If Sitka spruce is the bee's knees when it comes to tone wood then why is the snappily-titled HG26SCE topped with cedar?
Actually, it's solid Western Red cedar, and, yes it does trump spruce in one regard. While spruce takes a while for its tone to mature - you unlock its potential by actually playing the guitar - cedar flashes its goodies pretty much from the first strum.
Unlike the HD10S and HD30SCE dreadnought guitars, the HG26SCE sports a grand auditorium-sized body with a cutaway for upper fret access. While a dreadnought is typically typecast as a strummer's guitar, a grand auditorium is generally recommended to fingerstylists, thanks to its well-balanced tone.
That's not to say that fingerpickers don't use dreadnoughts, of course - bluegrass players wouldn't use anything else - but grand auditoriums work well because you get an equal helping of bass, mids and treble from that body style.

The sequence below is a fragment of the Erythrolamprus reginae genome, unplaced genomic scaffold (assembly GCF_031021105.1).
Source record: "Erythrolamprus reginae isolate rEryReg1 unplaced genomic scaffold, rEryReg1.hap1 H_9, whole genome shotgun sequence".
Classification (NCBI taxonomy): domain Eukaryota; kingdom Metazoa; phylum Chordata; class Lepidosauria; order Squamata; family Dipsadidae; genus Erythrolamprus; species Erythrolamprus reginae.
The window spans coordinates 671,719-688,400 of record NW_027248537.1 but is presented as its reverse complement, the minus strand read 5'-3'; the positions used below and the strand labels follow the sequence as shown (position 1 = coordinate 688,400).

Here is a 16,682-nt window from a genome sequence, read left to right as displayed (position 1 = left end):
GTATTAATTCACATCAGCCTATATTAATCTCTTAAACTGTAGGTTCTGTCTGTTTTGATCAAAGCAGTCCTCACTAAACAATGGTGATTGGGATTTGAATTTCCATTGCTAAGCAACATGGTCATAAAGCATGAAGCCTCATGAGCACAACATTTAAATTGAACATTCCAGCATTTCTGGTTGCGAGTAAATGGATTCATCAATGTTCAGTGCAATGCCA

Washburn has paired the solid cedar top with rosewood back and sides. The body and neck feature wood binding, and there's some pretty mother-of-pearl inlays around the soundhole - aka the rosette - and the cedar top's outer edge.
Picking the HG26SCE reveals a sweet top end and a satisfying growl from the bottom E and A strings. The onboard Fishman Presys+ 301T pickup system (the 'E' of the guitar's model number) does an admirable job of transferring that tonal character through an amplifier but you do miss that three dimensional quality of the grand auditorium body.